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Peripheral vascular disease assessment in the lower limb: a review of current and emerging non-invasive diagnostic methods



Worldwide, at least 200 million people are affected by peripheral vascular diseases (PVDs), including peripheral arterial disease (PAD), chronic venous insufficiency (CVI) and deep vein thrombosis (DVT). The high prevalence and serious consequences of PVDs have led to the development of several diagnostic tools and clinical guidelines to assist timely diagnosis and patient management. Given the increasing number of diagnostic methods available, a comprehensive review of available technologies is timely in order to understand their limitations and direct future development effort.

Main body

This paper reviews the available diagnostic methods for PAD, CVI, and DVT with a focus on non-invasive modalities. Each method is critically evaluated in terms of sensitivity, specificity, accuracy, ease of use, procedure time duration, and training requirements where applicable.


This review emphasizes the limitations of existing methods, highlighting a latent need for the development of new non-invasive, efficient diagnostic methods. Some newly emerging technologies are identified, in particular wearable sensors, which demonstrate considerable potential to address the need for simple, cost-effective, accurate and timely diagnosis of PVDs.


Peripheral vascular disease (PVD) is a major cause of morbidity and mortality globally, with significant financial burdens on critical healthcare resources [1,2,3,4,5,6,7,8,9,10]. Vascular diseases result from circulatory system dysfunction caused by damage, occlusion and/or inflammation of arteries and/or veins [11]. Peripheral arterial disease (PAD), chronic venous disease (CVD), which includes chronic venous insufficiency (CVI) and deep vein thrombosis (DVT), are common types of PVDs and are the most prevalent in the lower extremities.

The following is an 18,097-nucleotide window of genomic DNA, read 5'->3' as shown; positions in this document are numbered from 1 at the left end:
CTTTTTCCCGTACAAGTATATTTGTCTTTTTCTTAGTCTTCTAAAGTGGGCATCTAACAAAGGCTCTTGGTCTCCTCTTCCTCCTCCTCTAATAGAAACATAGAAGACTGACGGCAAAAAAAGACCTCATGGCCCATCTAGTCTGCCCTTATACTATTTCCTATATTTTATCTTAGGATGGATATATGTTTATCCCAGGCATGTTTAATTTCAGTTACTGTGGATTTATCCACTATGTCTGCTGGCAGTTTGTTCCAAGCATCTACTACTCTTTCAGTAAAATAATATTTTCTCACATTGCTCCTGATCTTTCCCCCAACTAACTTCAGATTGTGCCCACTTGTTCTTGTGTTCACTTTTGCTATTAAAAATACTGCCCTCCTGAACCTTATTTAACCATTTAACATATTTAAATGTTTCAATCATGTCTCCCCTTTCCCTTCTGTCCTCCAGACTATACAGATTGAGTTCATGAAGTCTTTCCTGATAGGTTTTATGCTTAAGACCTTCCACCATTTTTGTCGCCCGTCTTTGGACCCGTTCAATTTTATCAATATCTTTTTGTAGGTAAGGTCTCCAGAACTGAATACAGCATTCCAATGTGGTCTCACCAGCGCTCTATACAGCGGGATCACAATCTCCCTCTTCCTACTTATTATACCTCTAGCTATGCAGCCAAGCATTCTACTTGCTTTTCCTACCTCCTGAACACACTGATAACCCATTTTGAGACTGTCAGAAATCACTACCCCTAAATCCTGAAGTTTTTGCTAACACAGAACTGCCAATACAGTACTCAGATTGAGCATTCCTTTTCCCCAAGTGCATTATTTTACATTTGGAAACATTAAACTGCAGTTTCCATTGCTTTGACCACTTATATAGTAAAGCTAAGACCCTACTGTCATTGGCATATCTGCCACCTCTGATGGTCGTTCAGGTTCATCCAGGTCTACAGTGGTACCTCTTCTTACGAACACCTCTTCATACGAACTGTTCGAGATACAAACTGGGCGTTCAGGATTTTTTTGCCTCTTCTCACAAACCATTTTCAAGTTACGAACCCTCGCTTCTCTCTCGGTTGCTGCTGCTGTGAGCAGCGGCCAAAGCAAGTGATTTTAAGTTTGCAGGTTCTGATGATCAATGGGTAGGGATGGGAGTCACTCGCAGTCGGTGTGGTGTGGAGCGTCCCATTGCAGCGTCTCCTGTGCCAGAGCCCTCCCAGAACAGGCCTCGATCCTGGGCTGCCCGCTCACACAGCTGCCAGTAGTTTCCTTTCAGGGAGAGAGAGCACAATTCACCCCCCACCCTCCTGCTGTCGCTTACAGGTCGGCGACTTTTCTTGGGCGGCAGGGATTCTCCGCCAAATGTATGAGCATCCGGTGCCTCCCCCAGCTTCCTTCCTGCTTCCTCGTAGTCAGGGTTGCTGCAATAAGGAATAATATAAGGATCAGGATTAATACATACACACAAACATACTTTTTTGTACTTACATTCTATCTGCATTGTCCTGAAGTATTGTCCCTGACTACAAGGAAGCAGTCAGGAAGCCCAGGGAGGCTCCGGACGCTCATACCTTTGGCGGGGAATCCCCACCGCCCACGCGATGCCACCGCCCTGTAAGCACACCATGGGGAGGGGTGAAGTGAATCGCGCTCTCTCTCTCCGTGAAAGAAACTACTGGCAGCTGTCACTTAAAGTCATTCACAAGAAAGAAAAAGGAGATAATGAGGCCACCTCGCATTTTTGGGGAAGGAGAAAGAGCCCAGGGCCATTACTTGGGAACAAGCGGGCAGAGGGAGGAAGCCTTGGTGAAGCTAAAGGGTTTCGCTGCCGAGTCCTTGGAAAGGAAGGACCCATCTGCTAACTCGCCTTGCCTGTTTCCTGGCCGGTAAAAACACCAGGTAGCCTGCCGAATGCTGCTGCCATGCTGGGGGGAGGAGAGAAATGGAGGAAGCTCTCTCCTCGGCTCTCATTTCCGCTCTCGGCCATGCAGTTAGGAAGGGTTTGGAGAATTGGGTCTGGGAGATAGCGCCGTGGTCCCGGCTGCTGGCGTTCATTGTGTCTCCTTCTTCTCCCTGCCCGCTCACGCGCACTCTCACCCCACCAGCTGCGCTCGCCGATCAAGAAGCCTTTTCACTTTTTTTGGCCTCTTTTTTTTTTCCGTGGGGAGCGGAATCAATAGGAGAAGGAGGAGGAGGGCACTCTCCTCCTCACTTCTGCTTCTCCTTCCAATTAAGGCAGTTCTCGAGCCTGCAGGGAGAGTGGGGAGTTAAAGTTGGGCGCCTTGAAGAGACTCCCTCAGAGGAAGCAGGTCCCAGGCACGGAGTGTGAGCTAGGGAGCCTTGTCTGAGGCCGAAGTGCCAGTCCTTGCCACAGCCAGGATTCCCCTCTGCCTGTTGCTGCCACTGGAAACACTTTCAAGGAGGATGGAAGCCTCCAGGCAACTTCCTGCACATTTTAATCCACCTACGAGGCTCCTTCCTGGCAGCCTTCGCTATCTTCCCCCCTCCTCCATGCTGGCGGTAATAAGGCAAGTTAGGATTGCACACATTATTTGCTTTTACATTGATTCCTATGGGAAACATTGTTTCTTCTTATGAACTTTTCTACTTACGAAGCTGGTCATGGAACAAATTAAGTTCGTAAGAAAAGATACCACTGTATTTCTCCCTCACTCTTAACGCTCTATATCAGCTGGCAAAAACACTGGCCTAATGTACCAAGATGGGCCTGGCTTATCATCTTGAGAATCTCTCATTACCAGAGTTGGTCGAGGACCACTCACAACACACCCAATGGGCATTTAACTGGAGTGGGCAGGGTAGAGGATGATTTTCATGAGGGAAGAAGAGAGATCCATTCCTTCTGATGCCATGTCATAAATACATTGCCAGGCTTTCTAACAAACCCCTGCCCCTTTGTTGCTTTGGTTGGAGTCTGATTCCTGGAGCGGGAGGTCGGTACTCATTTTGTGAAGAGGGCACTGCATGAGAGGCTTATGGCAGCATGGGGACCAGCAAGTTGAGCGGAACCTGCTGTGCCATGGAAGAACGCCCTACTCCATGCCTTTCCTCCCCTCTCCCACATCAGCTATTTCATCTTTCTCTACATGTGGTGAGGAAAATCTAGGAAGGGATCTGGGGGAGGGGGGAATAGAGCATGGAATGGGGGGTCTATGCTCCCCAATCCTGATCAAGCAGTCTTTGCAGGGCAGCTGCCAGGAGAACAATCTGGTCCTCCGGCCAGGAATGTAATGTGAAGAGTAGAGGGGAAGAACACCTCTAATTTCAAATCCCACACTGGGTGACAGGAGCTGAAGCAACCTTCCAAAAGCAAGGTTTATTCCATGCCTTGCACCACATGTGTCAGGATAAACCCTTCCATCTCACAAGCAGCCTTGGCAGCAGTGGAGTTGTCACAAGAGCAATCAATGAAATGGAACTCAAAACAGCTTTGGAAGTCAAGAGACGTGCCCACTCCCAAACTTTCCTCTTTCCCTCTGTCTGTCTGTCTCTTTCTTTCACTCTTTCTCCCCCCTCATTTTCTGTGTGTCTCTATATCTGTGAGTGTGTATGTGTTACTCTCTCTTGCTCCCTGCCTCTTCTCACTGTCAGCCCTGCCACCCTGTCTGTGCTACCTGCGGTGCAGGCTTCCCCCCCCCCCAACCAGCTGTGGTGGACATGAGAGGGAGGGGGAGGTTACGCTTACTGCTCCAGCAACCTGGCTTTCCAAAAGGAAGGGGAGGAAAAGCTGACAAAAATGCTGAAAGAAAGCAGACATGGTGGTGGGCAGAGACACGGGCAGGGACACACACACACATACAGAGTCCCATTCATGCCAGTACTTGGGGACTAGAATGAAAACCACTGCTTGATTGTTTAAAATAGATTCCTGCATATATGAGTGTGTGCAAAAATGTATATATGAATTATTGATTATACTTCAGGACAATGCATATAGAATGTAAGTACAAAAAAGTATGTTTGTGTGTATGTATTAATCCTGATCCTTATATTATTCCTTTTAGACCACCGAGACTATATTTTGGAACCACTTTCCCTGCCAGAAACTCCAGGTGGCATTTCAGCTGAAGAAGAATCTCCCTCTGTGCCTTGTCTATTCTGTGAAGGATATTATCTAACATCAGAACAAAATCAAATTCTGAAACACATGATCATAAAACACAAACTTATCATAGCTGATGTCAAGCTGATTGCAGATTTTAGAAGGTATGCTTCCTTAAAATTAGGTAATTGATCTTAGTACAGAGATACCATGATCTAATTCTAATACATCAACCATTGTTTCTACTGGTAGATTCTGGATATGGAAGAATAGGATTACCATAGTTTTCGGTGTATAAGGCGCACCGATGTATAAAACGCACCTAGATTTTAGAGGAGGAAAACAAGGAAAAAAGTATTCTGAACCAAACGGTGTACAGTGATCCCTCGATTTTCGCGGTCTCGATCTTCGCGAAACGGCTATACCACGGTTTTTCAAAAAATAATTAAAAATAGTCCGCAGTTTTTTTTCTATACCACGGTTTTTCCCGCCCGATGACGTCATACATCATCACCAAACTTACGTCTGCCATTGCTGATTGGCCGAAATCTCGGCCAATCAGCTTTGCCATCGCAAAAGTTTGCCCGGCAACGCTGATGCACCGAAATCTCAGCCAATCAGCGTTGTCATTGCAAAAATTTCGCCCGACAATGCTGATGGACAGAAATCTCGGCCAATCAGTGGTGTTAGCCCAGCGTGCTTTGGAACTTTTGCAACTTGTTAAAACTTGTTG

Peripheral arterial disease (PAD) occurs with narrowing or blockage of the arteries with the formation of fatty deposits/plaque also known as atheroma. The body segment supplied by the impaired artery is then deprived of oxygen-rich blood and nutrients [12], often resulting in pain and numbness [13]. PAD can increase the risk of infection in the affected area, with severe occlusion increasing the risk of gangrene and ultimately amputation [14, 15]. PAD also increases the risk of coronary heart disease and cerebral vascular disease [2, 13]. In general, PAD affects 10–15% of the population and about 20% of people aged over 60 years [2, 16]. Worldwide, the incidence of PAD has increased from 164 million in 2000 to 202 million in 2010 [17].